the boys on their travels are themselves Yeshivish.
They try to create a Torahdik environment, even scheduling
shiurim for the boys while they’re on the road.
Invariably, the group makes a tremendous kiddush Hashem,
both onstage and off.
I can go on and on about the album,
but then perhaps you were one of those lucky people
who were privileged to a sneak preview of some of its
songs at this year’s Pesach concert, during which
YBC Live 3 was recorded. It was during this performance
that the choir recorded Hamalach, a beautiful and powerful
Apparently, members of the audience
had done their own recording, and within an hour the
song had been posted on You-Tube where it reportedly
received close to fifty thousand downloads, before it
was taken down. Needless to say, it is already catching
on all over the Jewish world.
So will another song, called “Koh
Ribon”. Certainly we are all familiar with our
own classic variations of this holy Zemirah of Shabbos.
Yet Eli felt it was time to introduce his own version.
It sounds like it is destined to be a classic, one of
those songs that will undoubtedly be a major hit in
every camp next summer. Eli deliberately kept the harmonies
simple yet effective. You can almost hear the united
voices in the camp dining rooms singing it in perfect
harmony, enhancing oneg Shabbos for all.
Then there’s the song called
“Torah”, which was written after Eli’s
second son was born. This is hardly the first time Eli
is composing music in response to a dramatic and inspiring
event in his personal life. Fans will remember that
he wrote “Odcha”, which was featured on
Chevra 2, after his first son was born. The raw emotion
of that melody made it the theme song of anyone who
ever felt hakoras hatov to the Ribono Shel Olam for
the blessings in their lives.
So when his second son, Moishe, was
born, it was Eli’s mother-in-law, of all people,
who approached him and asked, “Did you write a
song for Moishe yet?” Eli’s shvigger, who
appreciates his talents as much as the rest of us, urged
him to compose a melody in response to the birth. “But
make it a fast song,” she said. “Make it
The result is “Torah”,
one of the most original songs that Eli has ever written
with a very unique sound. It cleverly combines the names
of both of his sons, “Moshe” and “Yaakov”,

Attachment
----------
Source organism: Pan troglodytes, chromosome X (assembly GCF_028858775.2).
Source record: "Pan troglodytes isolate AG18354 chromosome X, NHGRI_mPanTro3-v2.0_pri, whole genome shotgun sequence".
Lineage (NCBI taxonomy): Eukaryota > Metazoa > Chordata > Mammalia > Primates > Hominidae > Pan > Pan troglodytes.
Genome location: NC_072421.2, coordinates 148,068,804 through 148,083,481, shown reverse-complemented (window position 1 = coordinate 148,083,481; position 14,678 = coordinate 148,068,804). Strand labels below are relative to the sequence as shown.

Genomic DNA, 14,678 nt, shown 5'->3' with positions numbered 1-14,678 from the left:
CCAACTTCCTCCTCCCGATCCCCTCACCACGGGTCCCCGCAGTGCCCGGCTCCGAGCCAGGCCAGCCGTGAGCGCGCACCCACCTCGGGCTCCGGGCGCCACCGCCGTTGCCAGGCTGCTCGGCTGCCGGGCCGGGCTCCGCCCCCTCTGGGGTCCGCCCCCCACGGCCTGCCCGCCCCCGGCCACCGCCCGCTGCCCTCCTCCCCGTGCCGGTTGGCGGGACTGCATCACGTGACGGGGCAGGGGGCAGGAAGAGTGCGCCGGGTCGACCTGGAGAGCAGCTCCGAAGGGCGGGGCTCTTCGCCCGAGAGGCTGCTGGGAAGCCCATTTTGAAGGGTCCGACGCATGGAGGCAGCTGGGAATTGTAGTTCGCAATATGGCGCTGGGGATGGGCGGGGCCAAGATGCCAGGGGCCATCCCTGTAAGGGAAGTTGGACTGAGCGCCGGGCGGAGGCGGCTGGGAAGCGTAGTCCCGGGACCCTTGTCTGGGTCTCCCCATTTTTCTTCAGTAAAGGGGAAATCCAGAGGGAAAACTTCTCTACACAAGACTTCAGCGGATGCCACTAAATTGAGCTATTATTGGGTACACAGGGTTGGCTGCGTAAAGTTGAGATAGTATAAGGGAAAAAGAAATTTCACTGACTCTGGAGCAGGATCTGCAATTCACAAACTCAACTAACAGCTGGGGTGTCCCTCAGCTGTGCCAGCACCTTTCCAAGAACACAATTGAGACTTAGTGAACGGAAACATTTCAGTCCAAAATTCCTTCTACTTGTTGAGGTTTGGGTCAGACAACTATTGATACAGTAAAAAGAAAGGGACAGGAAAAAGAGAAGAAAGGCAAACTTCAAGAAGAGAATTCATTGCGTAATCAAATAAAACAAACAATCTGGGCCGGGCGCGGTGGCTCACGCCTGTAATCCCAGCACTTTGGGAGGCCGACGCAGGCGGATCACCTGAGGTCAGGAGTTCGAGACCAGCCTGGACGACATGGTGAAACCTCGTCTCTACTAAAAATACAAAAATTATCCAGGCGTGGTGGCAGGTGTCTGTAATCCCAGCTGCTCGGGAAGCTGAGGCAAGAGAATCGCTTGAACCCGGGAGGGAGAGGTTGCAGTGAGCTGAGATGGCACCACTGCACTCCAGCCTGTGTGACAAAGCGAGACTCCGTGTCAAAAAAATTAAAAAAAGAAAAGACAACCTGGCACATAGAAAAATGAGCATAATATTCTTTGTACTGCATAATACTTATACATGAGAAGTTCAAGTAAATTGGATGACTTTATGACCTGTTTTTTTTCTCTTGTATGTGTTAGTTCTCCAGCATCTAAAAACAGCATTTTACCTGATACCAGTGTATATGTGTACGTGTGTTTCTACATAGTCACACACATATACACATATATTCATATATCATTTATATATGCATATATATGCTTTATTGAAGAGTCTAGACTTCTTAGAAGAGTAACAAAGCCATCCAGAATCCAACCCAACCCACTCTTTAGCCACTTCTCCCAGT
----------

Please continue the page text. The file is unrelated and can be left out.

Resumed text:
in one outstanding composition. It’s a real gem,
you actually hear the joy and happiness emanating from
But the tone of our conversation turns
somber, as Eli takes a moment to reflect upon the recent
passing of the great Izzy Taubenfeld, O”H, founder
of Sameach Music. Eli worked closely with Izzy for over
11 years, and says that, “he was an unbelievable
person, both inside and out.” Eli says that Izzy’s
contributions to the Jewish music industry are immeasurable.
“His love for music was so incredible,”
says Eli. “He wasn’t a musician but he had
a tremendous excitement about music and he thought out
of the box. He released albums that were a little bit
different and would have never otherwise hit the shelves.
Eventually, others would recognize their greatness as
As for his personal qualities, Eli
remembers Izzy as a true “mentch” who knew
how to deal with people, who treated everyone well,
and who was always available to help others with a smile.
Eli plans on releasing Menucha 2 in a couple of months
as a tribute to Izzy Taubenfeld, since Menucha was Izzy’s
Expect big things from Eli, even after
the YBC and Menucha releases. You know he’s not
going to sit still, no matter how much he’s accomplished.
Let’s just say he looks forward to sharing with
us YBC Live 3, and Chevra 4 sometime in the near future.
There are also plans in the works for another big YBC
Live show this coming Sukkos in Brooklyn college (Monday
night - October 5), but we’re not at the liberty
to divulge more details at this time.
There’s never a dull moment,
as far as Eli Gerstner is concerned. He is a virtual
‘music machine’, churning out energetic
and outstanding music at an astonishing rate. He has
an incredible capacity to create a lot in minimum time,
and has been blessed with tremendous siyata dishmaya
in his efforts so far. Eli, of course, will be the first
one to tell you that all of his talent and success are
min hashomayim. “When you do things for the right
reason,” he figures, “you inevitably achieve
hatzlacha.” May this hatzlacha continue for YBC
4 and beyond.